MASSA-MyAIRA-ERA Webinar on Cybersecurity – “Cyber-Attack Prevention for Consumers and Enterprises” on 4 October 2021

The Malaysia-Japan Economic Association (MAJECA) collaborated with the Malaysia South-South Association (MASSA), Malaysian Autonomous Intelligence & Robotics Association (MyAIRA), and the Expertise Resource Association (ERA), to organise a webinar on cybersecurity, titled Cyber-Attack Prevention for Consumers and Enterprises on 4 October 2021.

More than 100 participants, from various business sectors and organisations, logged in from Malaysia, Chile, Japan, Bangladesh, Cambodia, Ghana, Indonesia, Kenya, Laos and Singapore for this event.

In today’s globally digitised world, the amount of data accessed, utilised and shared across complex networks continues to grow. The ongoing pandemic has accelerated communities and businesses to utilise these digital platforms which, in turn, can exacerbate the rise of cyber-attacks, ranging from phishing, malware, ransomware and many more.

As we increasingly become more digitalised in our businesses and daily life with the gaining prevalence of tele-working, we face a wider exposure towards cybersecurity threats that are becoming more intelligent and insidious.

Enterprises need to protect the trust of their stakeholders. A sound cybersecurity strategy thus requires not only the right technologies to be in place, but also consumers’ awareness on how their data can be compromised.

This webinar aimed to highlight these cybersecurity risks, the strategies and accessible solutions that can be relevant to enterprises and consumers.


The webinar programme was as follows: 


The webinar began with welcoming addresses from the leadership of MASSA-MAJECA and MyAIRA after being introduced by the emcee.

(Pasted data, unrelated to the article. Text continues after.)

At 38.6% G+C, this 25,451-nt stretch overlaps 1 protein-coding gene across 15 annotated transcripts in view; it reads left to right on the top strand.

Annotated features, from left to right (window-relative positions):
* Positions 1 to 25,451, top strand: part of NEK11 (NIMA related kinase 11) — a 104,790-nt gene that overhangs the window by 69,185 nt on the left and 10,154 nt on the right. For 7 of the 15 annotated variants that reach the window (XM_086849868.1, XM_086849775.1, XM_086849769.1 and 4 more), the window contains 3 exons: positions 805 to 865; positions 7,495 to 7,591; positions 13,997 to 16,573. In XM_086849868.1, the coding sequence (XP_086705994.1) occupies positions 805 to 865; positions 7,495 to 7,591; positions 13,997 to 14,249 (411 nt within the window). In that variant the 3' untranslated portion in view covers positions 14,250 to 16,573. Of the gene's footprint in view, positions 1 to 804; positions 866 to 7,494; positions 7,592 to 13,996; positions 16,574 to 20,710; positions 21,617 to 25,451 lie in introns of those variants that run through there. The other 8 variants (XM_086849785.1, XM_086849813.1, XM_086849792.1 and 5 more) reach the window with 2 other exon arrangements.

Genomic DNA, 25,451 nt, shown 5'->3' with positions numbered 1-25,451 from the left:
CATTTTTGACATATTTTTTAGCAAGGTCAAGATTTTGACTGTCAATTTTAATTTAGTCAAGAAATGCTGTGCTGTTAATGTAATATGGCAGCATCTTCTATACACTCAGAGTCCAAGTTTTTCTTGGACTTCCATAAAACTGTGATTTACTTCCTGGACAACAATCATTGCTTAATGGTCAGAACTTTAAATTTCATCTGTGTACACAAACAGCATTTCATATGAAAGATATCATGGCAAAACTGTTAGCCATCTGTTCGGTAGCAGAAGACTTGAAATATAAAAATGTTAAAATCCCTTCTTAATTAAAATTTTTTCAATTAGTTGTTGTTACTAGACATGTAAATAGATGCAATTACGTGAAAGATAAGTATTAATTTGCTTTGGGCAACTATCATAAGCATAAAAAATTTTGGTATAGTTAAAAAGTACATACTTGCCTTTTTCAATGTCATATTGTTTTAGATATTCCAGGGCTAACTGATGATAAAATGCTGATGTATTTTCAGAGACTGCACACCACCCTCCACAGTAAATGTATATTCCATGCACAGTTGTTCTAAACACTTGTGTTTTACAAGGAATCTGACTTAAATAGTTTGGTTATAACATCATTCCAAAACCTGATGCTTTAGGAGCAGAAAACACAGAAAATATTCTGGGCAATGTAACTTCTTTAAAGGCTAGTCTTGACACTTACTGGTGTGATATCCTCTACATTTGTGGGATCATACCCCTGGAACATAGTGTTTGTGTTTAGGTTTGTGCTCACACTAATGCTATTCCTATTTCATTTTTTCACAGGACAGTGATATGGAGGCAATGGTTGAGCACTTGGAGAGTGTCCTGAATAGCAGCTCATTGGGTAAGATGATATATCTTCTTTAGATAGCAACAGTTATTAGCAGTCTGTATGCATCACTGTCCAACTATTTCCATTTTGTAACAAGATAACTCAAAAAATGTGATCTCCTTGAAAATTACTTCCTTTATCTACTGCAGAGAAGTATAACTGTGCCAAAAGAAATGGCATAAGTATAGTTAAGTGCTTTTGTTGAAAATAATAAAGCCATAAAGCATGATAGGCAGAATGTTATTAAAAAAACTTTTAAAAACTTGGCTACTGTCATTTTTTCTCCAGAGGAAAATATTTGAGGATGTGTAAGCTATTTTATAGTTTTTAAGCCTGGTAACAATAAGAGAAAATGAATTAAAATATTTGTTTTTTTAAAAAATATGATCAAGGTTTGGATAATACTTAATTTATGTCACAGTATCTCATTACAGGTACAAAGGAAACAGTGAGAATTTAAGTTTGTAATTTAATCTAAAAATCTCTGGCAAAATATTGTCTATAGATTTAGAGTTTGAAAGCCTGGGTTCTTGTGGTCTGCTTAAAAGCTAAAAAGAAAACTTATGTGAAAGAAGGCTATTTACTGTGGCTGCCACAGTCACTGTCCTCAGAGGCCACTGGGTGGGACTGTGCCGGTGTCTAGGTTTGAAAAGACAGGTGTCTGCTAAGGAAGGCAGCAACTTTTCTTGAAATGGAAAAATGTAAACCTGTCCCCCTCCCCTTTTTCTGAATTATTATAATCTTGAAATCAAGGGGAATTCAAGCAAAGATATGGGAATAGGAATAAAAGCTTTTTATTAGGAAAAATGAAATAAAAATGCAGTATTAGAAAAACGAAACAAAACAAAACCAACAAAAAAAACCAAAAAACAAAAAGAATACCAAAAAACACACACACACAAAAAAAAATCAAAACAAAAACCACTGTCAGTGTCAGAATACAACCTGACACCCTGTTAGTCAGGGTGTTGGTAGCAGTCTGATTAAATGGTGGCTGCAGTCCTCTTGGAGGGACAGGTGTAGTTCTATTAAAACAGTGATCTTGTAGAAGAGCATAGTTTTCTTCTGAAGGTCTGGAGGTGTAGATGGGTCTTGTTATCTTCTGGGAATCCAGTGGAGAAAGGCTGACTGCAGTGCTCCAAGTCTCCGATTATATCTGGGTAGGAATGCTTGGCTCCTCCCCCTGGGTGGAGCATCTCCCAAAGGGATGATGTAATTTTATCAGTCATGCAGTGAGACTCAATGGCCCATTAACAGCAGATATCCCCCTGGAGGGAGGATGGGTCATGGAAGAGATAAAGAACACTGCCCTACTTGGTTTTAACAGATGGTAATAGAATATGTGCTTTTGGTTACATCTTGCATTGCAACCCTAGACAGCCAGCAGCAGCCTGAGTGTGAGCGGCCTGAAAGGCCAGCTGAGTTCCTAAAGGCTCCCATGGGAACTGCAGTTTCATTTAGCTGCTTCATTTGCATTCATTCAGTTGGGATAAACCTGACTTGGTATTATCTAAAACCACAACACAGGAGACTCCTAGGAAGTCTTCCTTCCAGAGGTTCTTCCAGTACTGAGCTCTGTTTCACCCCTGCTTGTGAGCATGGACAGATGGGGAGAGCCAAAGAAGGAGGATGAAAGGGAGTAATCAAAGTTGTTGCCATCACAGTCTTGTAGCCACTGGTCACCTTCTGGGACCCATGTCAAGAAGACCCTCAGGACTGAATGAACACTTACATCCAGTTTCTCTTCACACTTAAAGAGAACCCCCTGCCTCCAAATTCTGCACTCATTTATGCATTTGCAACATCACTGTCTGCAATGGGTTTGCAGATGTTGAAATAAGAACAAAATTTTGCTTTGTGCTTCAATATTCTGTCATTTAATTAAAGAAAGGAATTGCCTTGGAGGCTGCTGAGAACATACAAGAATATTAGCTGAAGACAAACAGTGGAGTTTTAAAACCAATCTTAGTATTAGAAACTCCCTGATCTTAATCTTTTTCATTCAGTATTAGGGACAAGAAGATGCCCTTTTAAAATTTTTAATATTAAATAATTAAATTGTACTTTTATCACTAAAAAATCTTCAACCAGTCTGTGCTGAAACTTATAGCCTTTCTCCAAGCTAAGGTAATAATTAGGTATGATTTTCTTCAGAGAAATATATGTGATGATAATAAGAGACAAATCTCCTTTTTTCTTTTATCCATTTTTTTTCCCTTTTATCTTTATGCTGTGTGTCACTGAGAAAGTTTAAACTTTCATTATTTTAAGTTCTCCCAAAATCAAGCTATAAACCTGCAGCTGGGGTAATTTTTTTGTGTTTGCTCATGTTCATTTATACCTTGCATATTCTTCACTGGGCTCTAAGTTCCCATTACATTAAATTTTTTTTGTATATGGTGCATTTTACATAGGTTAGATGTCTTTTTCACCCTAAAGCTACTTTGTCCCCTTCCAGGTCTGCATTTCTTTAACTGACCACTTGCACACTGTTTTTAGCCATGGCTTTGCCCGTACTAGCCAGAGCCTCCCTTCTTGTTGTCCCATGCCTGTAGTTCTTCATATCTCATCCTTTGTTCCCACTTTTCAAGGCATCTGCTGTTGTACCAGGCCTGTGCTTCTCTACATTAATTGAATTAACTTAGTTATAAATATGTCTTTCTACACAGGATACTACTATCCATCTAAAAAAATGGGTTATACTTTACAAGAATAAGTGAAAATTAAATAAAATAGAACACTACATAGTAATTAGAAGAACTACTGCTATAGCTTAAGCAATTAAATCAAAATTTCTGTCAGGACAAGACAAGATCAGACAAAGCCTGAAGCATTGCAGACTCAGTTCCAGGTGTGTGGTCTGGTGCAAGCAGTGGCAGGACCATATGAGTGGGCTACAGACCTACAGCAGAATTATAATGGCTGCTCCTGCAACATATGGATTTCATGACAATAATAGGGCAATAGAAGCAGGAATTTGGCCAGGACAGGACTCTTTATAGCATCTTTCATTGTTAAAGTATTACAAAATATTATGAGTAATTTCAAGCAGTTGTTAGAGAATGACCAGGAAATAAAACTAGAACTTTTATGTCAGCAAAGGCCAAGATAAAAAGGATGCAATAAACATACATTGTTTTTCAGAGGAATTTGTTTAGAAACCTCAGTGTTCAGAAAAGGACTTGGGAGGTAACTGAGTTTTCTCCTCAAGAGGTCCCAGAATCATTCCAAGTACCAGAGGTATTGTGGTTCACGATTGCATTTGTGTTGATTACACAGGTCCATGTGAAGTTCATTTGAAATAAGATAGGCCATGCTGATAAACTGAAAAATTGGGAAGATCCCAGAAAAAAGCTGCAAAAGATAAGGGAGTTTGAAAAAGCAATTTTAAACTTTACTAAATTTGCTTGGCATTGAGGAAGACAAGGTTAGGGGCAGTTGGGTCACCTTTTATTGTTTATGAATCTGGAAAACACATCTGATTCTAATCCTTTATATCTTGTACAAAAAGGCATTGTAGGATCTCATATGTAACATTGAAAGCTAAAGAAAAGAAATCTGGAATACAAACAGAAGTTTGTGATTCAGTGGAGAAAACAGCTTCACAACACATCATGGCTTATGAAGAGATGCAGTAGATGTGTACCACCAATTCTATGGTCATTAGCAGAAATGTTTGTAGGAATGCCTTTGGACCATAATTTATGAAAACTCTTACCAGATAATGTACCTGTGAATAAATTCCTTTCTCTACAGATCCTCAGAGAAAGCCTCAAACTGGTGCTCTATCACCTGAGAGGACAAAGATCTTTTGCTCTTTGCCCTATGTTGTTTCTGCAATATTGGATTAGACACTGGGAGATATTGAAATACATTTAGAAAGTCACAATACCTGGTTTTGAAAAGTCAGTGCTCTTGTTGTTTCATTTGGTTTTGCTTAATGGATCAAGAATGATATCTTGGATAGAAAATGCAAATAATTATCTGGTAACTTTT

Tan Sri Azman Hashim, President, Malaysia South-South Association (MASSA) & Malaysia-Japan Economic Association (MAJECA), delivering his welcome address. 

Mr Yong Chong Soon, President, Malaysian Autonomous Intelligence & Robotics Association (MyAIRA), giving his welcome address.

 Ms Ng Su Fun, Executive Secretary, Malaysian South-South Association (MASSA) and the Malaysia-Japan Economic Association (MAJECA) was the emcee of the webinar.

 


The discussion on the topic of cybersecurity risks, the strategies and accessible solutions that may be relevant to enterprises and consumers was moderated by Ms Hanniz Lam, Communications Director of MyAIRA (pic below). Joining alongside her was a distinguished panel comprising of experts in the field of cybersecurity.


The panelists were as follows:

Ms Jacqueline Jayne, Security Awareness Advocate at KnowBe4, Inc.

Mr Hon Fun Ping, CEO of NetAssist (M) Sdn Bhd

Mr Wong Diing Shiang, Digital Business Development Manager at i5c Digital Sdn Bhd


Following the presentations by the speakers, the webinar proceeded into a panel discussion-cum-Q & A session led once more by Ms Hanniz Lam. 

From top-left, clockwise:
Ms Jacqueline Jayne, Mr Hon Fun Ping, Ms Hanniz Lam (moderator) and Mr Wong Diing Shiang


The panelists discussed the following: